The crisis may take so long to bring under control that access to countryside areas could be severely restricted over the festival season...
This year’s outdoor festivals could be axed if the escalating foot and mouth crisis is not brought under control soon.
The disease, which affects pigs, sheep, cattle and deer, last hit the UK in 1967 and took more than six months to bring under control. If that happens again this year, it means that movement around the countryside and even in and out of Britain could still be severely restricted over the festival season.
Rupert Uloth, assistant editor of Country Life magazine, is an expert on the foot and mouth disease explosion and warned NME.COM: “It is very bad. The festivals will be affected if they are in rural areas. I think you should all be worried.”
Michael Eavis, organiser of Glastonbury Festival, told NME.COM that this year’s event – fortunately cancelled due to security concerns – would have definitely been cancelled and he would have “lost a million” if he had still been planning it. “We just couldn’t have run it. It would have been a nightmare and we’d have had to cancel it regardless.”
The festival most immediately under threat is this year’s Homelands at the Matterley Bowl, Winchester in Hampshire, featuring Pulp, The Orb and Orbital, which is due to take place on May 26.
However, Melvin Benn, of organisers Mean Fiddler, the company also behind Reading/Leeds Carling Weekend and Glasgow Green which are scheduled for the August Bank Holiday weekend, told NME.COM: “The Matterley Bowl is classed as the countryside, but the festival is three months away and the idea there will be no movement in any part of the countryside by then is unthinkable.”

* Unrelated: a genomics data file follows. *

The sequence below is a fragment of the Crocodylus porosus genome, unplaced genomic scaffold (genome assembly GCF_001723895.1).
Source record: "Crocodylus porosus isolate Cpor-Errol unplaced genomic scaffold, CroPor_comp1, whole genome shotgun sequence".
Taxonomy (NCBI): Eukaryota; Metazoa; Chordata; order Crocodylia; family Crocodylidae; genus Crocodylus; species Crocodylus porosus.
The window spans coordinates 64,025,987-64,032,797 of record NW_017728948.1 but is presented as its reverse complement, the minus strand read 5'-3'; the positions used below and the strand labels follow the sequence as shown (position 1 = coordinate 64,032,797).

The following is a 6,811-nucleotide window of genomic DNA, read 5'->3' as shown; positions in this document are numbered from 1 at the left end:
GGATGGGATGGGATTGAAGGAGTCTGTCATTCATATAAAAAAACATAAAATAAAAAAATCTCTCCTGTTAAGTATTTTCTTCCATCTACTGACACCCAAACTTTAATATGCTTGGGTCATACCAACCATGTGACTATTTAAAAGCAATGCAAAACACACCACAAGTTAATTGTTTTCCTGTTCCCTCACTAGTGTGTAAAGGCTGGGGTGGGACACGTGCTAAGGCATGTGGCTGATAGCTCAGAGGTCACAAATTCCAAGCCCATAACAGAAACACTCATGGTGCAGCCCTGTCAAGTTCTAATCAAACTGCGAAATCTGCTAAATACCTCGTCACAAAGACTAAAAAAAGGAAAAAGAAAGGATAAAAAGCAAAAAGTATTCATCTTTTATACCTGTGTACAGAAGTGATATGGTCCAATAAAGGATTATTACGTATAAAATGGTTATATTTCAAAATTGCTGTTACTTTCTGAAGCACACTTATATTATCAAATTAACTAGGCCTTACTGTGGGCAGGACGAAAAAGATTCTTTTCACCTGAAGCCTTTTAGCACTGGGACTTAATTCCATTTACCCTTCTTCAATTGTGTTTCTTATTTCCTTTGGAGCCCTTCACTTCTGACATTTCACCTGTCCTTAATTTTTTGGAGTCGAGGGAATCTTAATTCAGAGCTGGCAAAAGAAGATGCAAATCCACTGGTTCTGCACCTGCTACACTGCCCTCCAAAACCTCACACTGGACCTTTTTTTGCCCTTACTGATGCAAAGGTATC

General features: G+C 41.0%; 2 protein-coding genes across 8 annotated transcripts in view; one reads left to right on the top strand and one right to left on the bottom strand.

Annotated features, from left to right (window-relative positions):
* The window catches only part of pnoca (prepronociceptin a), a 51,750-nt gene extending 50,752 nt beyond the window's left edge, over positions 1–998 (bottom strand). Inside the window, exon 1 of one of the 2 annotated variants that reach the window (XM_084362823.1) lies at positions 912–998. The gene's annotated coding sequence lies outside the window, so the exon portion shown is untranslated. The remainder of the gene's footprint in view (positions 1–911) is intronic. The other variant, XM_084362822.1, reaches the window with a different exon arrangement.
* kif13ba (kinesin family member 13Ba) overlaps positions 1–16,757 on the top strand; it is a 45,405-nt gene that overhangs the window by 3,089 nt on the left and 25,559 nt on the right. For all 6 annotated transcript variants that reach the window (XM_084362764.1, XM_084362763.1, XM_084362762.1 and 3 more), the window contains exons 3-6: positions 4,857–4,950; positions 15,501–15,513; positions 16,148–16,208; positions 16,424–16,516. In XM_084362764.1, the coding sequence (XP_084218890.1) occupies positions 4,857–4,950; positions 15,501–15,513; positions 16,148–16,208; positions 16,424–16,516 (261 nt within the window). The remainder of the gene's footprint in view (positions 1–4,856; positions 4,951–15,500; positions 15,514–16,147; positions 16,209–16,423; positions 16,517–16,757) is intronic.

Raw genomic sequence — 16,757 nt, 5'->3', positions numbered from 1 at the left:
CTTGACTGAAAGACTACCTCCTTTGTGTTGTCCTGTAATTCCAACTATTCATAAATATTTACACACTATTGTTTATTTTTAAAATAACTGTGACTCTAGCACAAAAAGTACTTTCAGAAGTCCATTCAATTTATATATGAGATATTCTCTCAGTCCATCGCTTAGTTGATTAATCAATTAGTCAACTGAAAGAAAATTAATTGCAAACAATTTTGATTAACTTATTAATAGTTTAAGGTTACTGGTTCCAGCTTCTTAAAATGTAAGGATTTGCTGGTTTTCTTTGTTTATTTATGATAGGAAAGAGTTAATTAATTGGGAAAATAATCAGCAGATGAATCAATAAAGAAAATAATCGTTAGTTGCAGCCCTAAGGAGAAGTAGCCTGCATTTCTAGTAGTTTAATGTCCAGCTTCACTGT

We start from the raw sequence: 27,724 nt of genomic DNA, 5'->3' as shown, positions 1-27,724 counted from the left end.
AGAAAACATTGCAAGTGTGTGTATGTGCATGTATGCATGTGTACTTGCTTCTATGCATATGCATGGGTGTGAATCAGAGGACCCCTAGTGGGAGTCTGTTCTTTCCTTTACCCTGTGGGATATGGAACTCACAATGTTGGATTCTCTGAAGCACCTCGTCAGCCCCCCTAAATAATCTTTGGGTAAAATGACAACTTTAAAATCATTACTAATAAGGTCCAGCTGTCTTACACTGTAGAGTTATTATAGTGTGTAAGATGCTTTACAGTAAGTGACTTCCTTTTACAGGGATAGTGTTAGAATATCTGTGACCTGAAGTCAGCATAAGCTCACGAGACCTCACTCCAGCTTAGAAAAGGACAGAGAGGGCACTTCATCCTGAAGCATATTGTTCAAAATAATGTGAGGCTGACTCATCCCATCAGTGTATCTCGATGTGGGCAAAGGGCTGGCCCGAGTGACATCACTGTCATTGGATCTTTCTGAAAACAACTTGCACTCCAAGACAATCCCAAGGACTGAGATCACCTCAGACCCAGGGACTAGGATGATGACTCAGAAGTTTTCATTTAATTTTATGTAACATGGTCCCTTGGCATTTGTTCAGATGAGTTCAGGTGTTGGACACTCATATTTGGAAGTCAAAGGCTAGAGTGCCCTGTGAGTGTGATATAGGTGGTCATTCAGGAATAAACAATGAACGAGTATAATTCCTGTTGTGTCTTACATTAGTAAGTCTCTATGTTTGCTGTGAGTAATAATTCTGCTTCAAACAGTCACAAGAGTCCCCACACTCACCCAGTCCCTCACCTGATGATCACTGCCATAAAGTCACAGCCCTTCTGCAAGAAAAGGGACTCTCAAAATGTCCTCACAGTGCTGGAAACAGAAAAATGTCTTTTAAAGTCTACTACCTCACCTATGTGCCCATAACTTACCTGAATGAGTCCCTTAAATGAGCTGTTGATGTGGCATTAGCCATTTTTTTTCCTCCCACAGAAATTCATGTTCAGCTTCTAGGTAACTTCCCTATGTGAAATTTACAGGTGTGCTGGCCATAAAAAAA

Bob Angus of Metropolis Promotions, which organises the V festivals, to be held on August 18&19 and featuring Red Hot Chili Peppers and Faithless, told NME.COM that most of the industry was keeping its fingers tightly crossed that the danger would pass.
Irish live music promoters Aiken Promotions, The Point Theatre, MCD and Ticketmaster issued a statement saying that talks are going on with the relevant government authorities and advice is being taken over preventative procedures, but reiterated that events are not as yet being cancelled.
“All scheduled events are proceeding as planned and the Live Entertainment Industry Association’s venues have all implemented stringent disinfectant procedures, in accordance with the preventative procedures set down by the Department of Agriculture. This will entail the placement of disinfectant mats at all venue entry/exit points and spraying of cars and buses in car parks controlled by the Association’s venues.
“The Live Entertainment Industry Association will continue to act responsibly and maintain close consultation with the relevant authorities. Should this situation change in any way, a further statement by the Association will be issued.”
To read the full investigation into this year’s festivals under threat, see this week’s NME, in the shops in London today (March 6) and on sale throughout the rest of the UK tomorrow.
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